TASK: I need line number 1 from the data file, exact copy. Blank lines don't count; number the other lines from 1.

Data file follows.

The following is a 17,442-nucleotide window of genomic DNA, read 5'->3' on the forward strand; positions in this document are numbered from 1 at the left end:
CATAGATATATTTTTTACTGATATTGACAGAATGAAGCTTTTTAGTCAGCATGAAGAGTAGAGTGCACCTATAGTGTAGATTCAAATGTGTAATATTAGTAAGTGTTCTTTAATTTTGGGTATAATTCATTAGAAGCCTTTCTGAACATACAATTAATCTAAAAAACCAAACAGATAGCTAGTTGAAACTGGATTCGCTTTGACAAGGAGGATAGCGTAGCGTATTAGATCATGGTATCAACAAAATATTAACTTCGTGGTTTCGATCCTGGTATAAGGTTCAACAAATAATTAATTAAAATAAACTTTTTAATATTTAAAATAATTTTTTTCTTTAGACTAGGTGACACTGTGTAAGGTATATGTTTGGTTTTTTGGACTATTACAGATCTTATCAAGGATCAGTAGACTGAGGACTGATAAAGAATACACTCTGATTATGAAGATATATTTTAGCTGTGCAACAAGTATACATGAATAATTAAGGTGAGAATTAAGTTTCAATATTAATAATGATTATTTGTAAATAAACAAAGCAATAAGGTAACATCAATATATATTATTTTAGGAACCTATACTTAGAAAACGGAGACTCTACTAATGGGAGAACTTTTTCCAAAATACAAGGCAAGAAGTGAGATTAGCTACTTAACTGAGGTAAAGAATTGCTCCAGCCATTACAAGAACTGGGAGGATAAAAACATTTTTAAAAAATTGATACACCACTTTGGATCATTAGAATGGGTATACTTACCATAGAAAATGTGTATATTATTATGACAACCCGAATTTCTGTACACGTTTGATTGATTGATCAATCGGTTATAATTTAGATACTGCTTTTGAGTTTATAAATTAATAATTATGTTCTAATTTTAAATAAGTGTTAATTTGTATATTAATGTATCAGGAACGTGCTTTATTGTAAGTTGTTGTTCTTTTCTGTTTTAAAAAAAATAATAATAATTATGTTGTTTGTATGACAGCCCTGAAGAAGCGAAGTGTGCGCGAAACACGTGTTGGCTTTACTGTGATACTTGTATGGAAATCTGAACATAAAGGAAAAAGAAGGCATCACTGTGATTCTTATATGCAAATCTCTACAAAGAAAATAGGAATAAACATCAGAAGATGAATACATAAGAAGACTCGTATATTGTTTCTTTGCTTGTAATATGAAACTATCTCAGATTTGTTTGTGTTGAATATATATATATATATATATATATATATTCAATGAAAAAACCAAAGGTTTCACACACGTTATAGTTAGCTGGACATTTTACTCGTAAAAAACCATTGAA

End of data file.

The following is a 17,442-nucleotide window of genomic DNA, read 5'->3' on the forward strand; positions in this document are numbered from 1 at the left end: